Talk:Puerto Rico power company cancels US$300 million Whitefish contract

Latest comment: 6 years ago by Darkfrog24 in topic Review of revision 4359977 [Passed]

There are power outages where I am (coincidence) so if this article goes unedited for too long, please go and finish it. Darkfrog24 (talk) 02:34, 30 October 2017 (UTC)Reply

Title change description


The word you want isn't "accuracy." It's "specificity." $ and US$ are equally accurate, but US$ is more specific. Implying that someone's work was inaccurate can mean that you think they were wrong or dishonest. Save that for when you mean it. "Specific" has fewer negative connotations. Darkfrog24 (talk) 14:11, 30 October 2017 (UTC)Reply

Another useful word is "precision". --Pi zero (talk) 14:14, 30 October 2017 (UTC)Reply
Ooooh, yeah. That works too. Darkfrog24 (talk) 14:32, 30 October 2017 (UTC)Reply
Eleventh grade physics: what is accuracy and what is precision? While it might be confused to have the same meaning, but if you ever thought how much is a dollar, you would have understood what I meant. US$ would help most of the readers accurately calculate how much the value is it in their currency. If you want to complain about my edit summaries, go on, do it all day . Let me help you, using IP, I edited a page and wrote “fix” which autocorrect changed to fix. Edit summaries helps other people know what it was about. (It is funny that someone who hardly cares to explain anything in the edit summaries, or even care to write is saying this) And you had mentioned you don’t understand Pi zeroes detailed comments, how would you come to know why I said that. FWIW, you were inaccurate, not specifying something like this, keeping things ambiguous is something I don’t like to see on Wikinews. So yes, I mean it. You would not know why I feel it is so important to mention, but, when it comes to currencies, try to be accurate. Like in Egypt, they use Pound. (Not your pound, though) it could convey incorrect information. (Oh and didn’t you say many “Americans” didn’t know about USA PR relationship)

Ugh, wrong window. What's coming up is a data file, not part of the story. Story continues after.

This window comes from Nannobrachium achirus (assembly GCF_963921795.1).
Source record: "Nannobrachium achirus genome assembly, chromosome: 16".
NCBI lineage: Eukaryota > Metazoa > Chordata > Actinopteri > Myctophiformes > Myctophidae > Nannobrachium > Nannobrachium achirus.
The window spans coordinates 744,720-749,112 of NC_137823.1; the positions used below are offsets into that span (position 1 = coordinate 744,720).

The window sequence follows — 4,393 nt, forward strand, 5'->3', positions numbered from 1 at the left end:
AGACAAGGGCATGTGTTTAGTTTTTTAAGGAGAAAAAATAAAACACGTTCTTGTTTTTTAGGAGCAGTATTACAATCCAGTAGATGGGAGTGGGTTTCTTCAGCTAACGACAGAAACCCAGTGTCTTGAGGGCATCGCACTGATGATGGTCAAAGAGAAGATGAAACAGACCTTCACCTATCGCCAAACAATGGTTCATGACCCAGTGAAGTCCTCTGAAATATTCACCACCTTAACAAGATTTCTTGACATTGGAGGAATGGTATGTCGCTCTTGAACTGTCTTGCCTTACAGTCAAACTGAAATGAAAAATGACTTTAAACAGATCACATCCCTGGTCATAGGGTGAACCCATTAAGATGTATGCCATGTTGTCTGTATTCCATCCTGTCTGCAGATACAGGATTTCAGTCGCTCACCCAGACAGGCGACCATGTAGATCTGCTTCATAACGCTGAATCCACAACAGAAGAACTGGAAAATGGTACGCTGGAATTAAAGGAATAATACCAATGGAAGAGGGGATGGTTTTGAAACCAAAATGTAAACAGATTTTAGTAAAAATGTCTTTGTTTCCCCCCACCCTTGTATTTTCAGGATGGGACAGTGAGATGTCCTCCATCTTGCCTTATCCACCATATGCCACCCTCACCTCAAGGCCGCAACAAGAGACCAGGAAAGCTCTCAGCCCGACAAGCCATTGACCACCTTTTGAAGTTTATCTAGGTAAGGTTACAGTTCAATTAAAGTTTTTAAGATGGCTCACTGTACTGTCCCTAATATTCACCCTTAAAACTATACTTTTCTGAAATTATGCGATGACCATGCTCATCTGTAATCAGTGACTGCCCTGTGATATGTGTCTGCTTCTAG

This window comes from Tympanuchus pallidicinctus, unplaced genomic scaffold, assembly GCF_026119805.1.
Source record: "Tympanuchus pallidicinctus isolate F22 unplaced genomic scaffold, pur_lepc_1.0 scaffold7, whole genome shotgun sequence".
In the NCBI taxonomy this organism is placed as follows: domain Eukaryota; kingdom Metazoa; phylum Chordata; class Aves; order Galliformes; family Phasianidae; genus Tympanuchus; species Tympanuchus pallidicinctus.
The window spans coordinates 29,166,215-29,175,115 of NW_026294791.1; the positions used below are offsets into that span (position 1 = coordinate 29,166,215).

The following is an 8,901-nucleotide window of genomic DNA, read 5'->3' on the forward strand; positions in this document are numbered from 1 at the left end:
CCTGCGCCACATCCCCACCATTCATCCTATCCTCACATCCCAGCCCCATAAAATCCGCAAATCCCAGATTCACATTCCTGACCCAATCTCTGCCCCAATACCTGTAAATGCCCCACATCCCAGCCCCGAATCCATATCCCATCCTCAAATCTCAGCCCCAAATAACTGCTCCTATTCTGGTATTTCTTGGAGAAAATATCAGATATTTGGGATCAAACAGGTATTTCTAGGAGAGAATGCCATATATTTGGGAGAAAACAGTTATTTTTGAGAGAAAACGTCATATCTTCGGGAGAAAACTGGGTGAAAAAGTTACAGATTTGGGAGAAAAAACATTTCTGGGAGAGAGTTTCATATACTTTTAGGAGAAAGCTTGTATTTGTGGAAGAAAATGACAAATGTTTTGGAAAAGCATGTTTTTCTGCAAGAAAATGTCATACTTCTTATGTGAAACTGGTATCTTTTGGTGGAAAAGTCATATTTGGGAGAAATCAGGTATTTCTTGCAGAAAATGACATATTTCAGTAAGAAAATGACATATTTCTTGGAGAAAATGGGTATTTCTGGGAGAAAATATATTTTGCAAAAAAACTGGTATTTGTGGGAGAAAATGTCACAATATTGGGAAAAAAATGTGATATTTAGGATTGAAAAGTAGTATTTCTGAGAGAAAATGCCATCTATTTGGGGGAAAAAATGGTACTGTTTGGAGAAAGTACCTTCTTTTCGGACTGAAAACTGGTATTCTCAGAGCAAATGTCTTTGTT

acagastya PING ME! 14:43, 30 October 2017 (UTC)Reply
Please just think about what I said for a while. I mean that you are coming off as hostile when you do not need to. There's nothing incorrect or inaccurate about saying "red" about something that's scarlet, even if "scarlet" is more specific. (And yes I'm getting the definitions from science.) It looks like what's going on here is that you think this information needs to be given in the title and I think it's okay to wait until the reader gets to the lede. That's a valid difference of opinion. Just let what I said settle in your head for a while.
I think autocorrect might have changed something else to "fix" in this post. Darkfrog24 (talk) 17:01, 30 October 2017 (UTC)Reply